The nervous system nervous tissue chapter 13
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The Nervous System- Nervous Tissue Chapter 13. The Nervous system has three major functions : Sensory – monitors internal & external environment through presence of receptors Integration – interpretation of sensory information (information processing); complex (higher order) functions

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The Nervous System- Nervous Tissue Chapter 13

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The Nervous System- Nervous TissueChapter 13

  • The Nervous system has three major functions:

    • Sensory – monitors internal & external environment through presence of receptors

    • Integration – interpretation of sensory information (information processing); complex (higher order) functions

    • Motor – response to information processed through stimulation of effectors

      • muscle contraction

      • glandular secretion

Two Anatomical Divisions

Central nervous system (CNS)


Spinal cord

Peripheral nervous system (PNS)

All the neural tissue outside CNS

Afferent division (sensory input)

Efferent division (motor output)

Somatic nervous system

Autonomic nervous system

General Organization of the nervous system

General Organization of the nervous system

Brain & spinal cord

Histology of neural tissue

  • Two types of neural cells in the nervous system:

    • Neurons - For processing,transfer, and storage of information

    • Neuroglia – For support, regulation & protection of neurons

Neuroglia (glial cells)

  • CNS neuroglia:

    • astrocytes

    • oligodendrocytes

    • microglia

    • ependymal cells

  • PNS neuroglia:

    • Schwann cells (neurolemmocytes)

    • satellite cells

  • Astrocytes

  • create supportive framework for neurons

  • create “blood-brain barrier”

  • monitor & regulate interstitial fluid surrounding neurons

  • secrete chemicals for embryological neuron formation

  • stimulate the formation of scar tissue secondary to CNS injury

  • Oligodendrocytes

  • create myelin sheath around axons of neurons in the CNS. Myelinated axons transmit impulses faster than unmyelinated axons

  • Microglia

  • “brain macrophages”

  • phagocytize cellular wastes & pathogens

  • Ependymal cells

  • line ventricles of brain & central canal of spinal cord

  • produce, monitor & help circulate CSF (cerebrospinal fluid)

  • Schwann cells

  • surround all axons of neurons in the PNS creating a neurilemma around them. Neurilemma allows for potential regeneration of damaged axons

  • creates myelin sheath around most axons of PNS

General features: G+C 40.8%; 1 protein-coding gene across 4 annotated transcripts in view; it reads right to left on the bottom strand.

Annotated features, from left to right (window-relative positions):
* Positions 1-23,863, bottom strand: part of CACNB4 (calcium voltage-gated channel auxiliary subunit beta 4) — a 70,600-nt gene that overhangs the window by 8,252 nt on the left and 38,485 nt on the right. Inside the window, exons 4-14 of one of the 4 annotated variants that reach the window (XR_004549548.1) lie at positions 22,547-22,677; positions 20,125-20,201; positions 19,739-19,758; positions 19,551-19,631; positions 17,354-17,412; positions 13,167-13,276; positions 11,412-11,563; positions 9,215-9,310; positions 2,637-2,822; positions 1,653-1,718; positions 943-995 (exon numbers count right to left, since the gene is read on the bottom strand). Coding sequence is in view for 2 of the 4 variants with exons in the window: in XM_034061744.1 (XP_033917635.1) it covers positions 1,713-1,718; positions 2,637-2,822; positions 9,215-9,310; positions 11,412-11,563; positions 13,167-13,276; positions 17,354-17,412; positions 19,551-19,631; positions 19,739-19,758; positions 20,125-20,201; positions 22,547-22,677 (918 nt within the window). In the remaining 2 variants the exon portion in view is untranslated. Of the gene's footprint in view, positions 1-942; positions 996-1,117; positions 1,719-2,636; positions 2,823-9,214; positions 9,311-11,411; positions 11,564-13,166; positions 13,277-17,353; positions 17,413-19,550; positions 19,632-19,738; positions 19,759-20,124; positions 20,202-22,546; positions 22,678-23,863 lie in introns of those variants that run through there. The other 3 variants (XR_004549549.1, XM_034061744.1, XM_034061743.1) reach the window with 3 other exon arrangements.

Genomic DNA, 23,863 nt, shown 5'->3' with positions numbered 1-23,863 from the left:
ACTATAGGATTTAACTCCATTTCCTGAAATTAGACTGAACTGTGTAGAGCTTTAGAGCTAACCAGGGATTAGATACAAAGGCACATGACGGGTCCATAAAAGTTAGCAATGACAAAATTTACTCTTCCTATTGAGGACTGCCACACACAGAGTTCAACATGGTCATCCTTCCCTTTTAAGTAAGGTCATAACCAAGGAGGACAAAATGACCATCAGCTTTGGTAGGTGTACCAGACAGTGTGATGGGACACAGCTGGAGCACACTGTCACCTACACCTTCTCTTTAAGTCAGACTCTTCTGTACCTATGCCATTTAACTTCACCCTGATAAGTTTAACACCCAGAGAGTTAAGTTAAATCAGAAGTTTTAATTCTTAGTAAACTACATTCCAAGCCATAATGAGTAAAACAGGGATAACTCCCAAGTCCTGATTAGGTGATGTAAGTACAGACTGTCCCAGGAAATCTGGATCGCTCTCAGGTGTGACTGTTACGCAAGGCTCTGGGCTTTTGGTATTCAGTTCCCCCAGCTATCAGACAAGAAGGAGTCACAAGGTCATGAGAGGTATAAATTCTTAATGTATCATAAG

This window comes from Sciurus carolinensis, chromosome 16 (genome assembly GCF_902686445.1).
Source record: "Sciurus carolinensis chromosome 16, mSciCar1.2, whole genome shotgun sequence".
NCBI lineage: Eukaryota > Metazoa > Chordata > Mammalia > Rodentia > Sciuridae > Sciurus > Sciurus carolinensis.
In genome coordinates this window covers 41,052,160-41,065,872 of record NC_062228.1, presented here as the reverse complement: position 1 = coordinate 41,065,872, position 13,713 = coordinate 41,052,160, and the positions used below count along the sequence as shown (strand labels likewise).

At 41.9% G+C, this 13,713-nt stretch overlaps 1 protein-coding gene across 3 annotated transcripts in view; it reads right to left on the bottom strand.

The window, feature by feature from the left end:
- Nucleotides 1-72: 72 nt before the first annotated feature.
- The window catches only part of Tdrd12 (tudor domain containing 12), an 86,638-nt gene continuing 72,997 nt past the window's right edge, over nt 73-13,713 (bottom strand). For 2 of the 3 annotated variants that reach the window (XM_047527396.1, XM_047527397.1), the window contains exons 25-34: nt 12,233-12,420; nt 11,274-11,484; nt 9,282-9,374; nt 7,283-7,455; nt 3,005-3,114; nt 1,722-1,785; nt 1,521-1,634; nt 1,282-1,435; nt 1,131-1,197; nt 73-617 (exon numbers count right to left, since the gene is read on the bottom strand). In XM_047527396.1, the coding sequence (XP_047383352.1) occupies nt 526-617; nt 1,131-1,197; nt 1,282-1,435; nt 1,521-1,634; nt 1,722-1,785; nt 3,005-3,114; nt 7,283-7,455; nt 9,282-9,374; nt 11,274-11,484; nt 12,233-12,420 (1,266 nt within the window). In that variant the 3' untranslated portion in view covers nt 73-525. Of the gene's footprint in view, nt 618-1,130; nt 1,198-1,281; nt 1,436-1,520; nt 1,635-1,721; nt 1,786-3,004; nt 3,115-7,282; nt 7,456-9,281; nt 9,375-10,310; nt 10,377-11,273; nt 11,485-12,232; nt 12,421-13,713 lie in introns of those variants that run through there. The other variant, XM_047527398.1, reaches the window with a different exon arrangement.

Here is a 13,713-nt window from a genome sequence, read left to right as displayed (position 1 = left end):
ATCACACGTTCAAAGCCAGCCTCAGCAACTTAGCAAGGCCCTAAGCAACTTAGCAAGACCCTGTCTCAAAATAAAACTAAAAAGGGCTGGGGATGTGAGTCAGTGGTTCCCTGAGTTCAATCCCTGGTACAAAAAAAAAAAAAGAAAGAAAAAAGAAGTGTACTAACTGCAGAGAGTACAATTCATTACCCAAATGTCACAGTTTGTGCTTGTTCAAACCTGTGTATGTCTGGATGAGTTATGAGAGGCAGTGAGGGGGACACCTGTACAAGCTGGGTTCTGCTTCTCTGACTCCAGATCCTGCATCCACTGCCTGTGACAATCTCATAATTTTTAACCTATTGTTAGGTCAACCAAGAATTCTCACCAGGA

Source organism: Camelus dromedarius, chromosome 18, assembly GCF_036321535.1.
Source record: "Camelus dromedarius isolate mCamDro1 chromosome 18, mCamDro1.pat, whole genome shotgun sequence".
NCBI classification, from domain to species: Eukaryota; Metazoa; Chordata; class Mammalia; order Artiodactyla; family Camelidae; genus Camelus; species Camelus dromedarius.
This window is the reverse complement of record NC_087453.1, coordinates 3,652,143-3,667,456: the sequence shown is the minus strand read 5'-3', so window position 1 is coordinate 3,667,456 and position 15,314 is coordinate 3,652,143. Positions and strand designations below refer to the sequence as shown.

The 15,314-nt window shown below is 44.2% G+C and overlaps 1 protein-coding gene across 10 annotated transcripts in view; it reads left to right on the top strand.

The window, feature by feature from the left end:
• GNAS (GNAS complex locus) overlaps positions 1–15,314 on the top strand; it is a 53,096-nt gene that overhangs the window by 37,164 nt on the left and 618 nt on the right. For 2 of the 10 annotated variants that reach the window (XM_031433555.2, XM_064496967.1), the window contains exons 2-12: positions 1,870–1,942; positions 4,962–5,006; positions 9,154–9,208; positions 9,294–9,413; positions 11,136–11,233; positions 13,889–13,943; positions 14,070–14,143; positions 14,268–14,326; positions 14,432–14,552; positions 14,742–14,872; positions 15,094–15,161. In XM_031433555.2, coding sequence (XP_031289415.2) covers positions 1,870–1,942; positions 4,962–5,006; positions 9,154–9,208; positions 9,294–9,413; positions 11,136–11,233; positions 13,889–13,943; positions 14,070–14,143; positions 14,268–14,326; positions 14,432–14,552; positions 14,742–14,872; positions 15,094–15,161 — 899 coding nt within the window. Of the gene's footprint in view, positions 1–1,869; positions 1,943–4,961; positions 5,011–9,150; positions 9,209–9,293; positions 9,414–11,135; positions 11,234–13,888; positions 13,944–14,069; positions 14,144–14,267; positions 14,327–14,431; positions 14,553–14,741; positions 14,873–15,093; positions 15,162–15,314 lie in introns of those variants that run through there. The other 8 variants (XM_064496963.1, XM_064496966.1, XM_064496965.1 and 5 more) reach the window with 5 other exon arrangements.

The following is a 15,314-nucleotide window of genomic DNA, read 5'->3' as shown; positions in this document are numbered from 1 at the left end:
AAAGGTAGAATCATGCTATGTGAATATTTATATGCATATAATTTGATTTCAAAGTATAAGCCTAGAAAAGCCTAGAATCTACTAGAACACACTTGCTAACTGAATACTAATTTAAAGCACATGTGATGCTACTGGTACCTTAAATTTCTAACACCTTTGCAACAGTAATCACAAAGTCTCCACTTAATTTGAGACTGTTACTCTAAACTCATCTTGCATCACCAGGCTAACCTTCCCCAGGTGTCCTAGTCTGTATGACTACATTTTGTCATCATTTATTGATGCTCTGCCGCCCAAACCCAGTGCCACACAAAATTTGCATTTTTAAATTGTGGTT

• Satellite cells

  • support groups of cell bodies of neurons within ganglia of the PNS

Neuron structure

  • Most axons of the nervous system are surrounded by a myelin sheath (myelinated axons)

  • The presence of myelin speeds up the transmission of action potentials along the axon

  • Myelin will get laid down in segments (internodes) along the axon, leaving unmyelinated gaps known as “nodes of Ranvier”

  • Regions of the nervous system containing groupings of myelinated axons make up the “white matter”

  • “gray matter” is mainly comprised of groups of neuron cell bodies, dendrites & synapses (connections between neurons)

of Ranvier

Classification of neurons

Structural classification based on number of processes coming off of the cell body:

  • Anaxonic neurons

  • no anatomical clues to determine axons from dendrites

  • functions unknown

  • Multipolar neuron

    • multiple dendrites & single axon

    • most common type

  • Bipolar neuron

    • two processes coming off cell body – one dendrite & one axon

    • only found in eye, ear & nose

  • Unipolar (pseudounipolar) neuron

    • single process coming off cell body, giving rise to dendrites (at one end) & axon (making up rest of process)

Classification of neurons

Functional classification based on type of information & direction of information transmission:

  • Sensory (afferent) neurons –

    • transmit sensory information from receptors of PNS towards the CNS

    • most sensory neurons are unipolar, a few are bipolar

  • Motor (efferent) neurons –

    • transmit motor information from the CNS to effectors (muscles/glands/adipose tissue) in the periphery of the body

    • all are multipolar

  • Association (interneurons) –

    • transmit information between neurons within the CNS; analyze inputs, coordinate outputs

    • are the most common type of neuron (20 billion)

    • are all multipolar

  • Conduction across synapses

    In order for neural control to occur, “information” must not only be conducted along nerve cells, but must also be transferred from one nerve cell to another across a synapse

    Most synapses within the nervous system are chemical synapses, & involve the release of a neurotransmitter

    The Structure of a Typical Synapse

    Neuronal Pools

    Anatomical organization of neurons

    Neurons of the nervous system tend to group together into organized bundles

    The axons of neurons are bundled together to form nerves in the PNS & tracts/pathways in the CNS. Most axons are myelinated so these structures will be part of “white matter”

    The cell bodies of neurons are clustered together into ganglia in the PNS & nuclei/centers in the CNS. These are unmyelinated structures and will be part of “gray matter”

    Neural Tissue Organization

    Anatomical structure of Nerves

    Fig. 14.6

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